The Wizard of Lies–Decades of Untruth

 

This HBO TV drama (which premiered on May 20, 2017) chronicles the infamous Wall Street meltdown of financier Bernie Madoff’s $64 billion dollar Ponzi scheme, perhaps the largest financial fraud in US history. Starring Robert de Niro as Madoff and Michelle Pfeiffer as his wife Ruth, The Wizard of Lies  (directed by Barry Levinson) is based on the book by well-known financial journalist Diana B. Henriques.

How did this man get away with such massive fraud for so many years? The Wizard of Lies raises this question as a Shakespearean tragedy, a family saga in which the volatile patriarch father manipulates one son while another son desperately yearns for his approval. This all takes place while Madoff is building a financial empire on smoke and mirrors. In 2008 Madoff was finally arrested.

The Wizard of Lies opens with Madoff already incarcerated and being interviewed by a reporter (Henriques plays herself.) In a series of flashbacks we see Madoff wine and dine extremely wealthy investors. In a cycle of increasingly desperate and deceptive maneuvers, Madoff promises unrealistically steady profits, continuing his Ponzi scheme for years: pitching to family, friends, charitable institutions, whomever can be the next gullible investor.  But profits cannot be sustained.

One of his sons, overwhelmed by his father’s fraud and his part in contributing to it, commits suicide when the investigation by the SEC finally gains momentum. (Madoff was a former NASDAQ chairman and therefore, considered by many as beyond reproach.) The remaining son dies before his father’s indictment. In the end Madoff is a devastated old man serving a prison sentence of 150 years, with no wife (Ruth has divorced him), no sons, no visitors, but still clinging to the belief he has committed no crime.

Many defrauded clients remain nameless and faceless while some of his more desperate victims committed suicide. Providing some insights into the inner circle of the extremely wealthy, The Wizard of Lies  is first and foremost a family saga of tragedy and betrayal. In the course of decades of lies and secrets, we wonder if it were greed that blinded family and friends to believe that their lives were worthy of such excess. What would we do if given steady profits over many years? Why would we question our good fortune? Why would we ask if the steady positive returns were too good to be true? These questions are left for us to reflect upon.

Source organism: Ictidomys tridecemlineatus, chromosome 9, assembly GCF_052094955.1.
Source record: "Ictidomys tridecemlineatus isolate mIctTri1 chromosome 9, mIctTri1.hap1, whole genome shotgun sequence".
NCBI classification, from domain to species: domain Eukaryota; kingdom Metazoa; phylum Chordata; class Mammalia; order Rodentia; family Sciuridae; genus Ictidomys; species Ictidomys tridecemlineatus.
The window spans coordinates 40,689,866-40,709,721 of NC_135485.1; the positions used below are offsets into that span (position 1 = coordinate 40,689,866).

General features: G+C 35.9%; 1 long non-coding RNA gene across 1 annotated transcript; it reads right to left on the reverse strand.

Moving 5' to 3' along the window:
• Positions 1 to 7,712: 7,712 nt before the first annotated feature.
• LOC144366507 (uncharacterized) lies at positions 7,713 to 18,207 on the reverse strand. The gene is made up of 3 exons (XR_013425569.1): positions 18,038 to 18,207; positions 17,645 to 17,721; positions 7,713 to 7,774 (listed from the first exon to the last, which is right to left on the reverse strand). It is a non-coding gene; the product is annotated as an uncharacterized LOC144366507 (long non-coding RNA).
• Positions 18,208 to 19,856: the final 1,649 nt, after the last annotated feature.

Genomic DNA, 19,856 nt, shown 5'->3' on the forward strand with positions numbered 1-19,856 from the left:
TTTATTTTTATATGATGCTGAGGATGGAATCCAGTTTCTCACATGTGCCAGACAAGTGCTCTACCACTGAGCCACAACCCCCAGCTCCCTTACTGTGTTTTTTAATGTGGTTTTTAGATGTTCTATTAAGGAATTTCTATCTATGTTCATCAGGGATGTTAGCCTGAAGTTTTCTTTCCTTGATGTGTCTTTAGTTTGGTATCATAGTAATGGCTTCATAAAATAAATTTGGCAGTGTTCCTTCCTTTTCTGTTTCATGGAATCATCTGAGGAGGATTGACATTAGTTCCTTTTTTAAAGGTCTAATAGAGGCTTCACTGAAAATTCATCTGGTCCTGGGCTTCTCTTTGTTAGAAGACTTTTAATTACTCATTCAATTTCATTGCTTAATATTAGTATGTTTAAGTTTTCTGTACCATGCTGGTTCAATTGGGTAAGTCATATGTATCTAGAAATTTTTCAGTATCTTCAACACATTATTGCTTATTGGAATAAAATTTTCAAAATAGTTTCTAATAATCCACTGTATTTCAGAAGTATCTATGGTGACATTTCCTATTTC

The Wizard of Lies features a strong cast of seasoned actors that give their best on screen, particularly De Niro and Pfeiffer. De NIro plays Madoff as a deeply delusional sociopath who masterminds one of the largest Ponzi schemes of the century while denying his own criminal behavior.

The ending is satisfying for those wanting to see karma function as it should.

Note: To date about 70% of the money Bernie Madoff swindled has been recovered.

“The Night Of”—A Tale of Darkness

 

"The Night Of" HBO series
“The Night Of” HBO series

In the mini-series “The Night Of,” currently on HBO, the opening scene showcases a mysterious and beautiful young woman who dies and someone goes to trial. Will justice prevail?

“The Night Of” combines elements of the popular podcast “Serial”’ and the  TV series“Oz”. “The Night Of” depicts the horrific conditions endured by Naz Khan on Ryker’s Island, reminding the viewer of “Oz”. And half-truths and damning evidence suggest the Serial podcast about a young Pakistani American teenager, Adnan Syed. Did he or didn’t he—that is the question in both. Both the real-life Adnan and the fictional Naz maintain their innocence, even as more distressing details of the crime surface.

Naz Khan (played by Riz Ahmed from “Nightcrawler”) is a young Pakistani American student charged with the murder of the mysterious young woman from the opening scene. Detective Sergeant Box   (the superb Bill Camp, Tony winner for the Broadway revival of “The Crucible”) charges Naz. A bottom-feeding, grizzled lawyer named Jack Stone (the astonishing John Turturro) is Naz’s legal counsel.

Turturro plays a smarter-than-he-looks lawyer: part-Columbo, part-Monk detective. He’s quirky and wry, his physical awkwardness, and his long trench coat make him as memorable as the more well-known Columbo and Monk. As Jack Stone, he picks at the eczema on his feet with a chopstick as he interviews witnesses and waits to appear in court. Layers of financial and psychological costs are embedded in a justice and penal system Naz and his parents do not know how to navigate. Naz pays the price of not knowing.

We see Naz transform. At first a virginal, studious young man who is naïve and eager, we see his vulnerability preyed upon. We witness Naz feeling cornered, bewildered, and terrified.

“The Night of” features spellbindingly subtle acting with pitch-perfect poignancy and desperation on the part of Riz Ahmed, and steely determination and grit from both John Turturro and Bill Camp, equally matched as dueling seekers of justice.

The connective tissue holding together the evidence both for and against Naz constantly shifts the viewer’s assessment of his guilt or innocence. This dark tale is addictive, deeply moving, compulsive television!

Note: The late James Gandolfini (of “Sopranos” fame) produced “The Night Of” and was intended to be the character Jack Stone.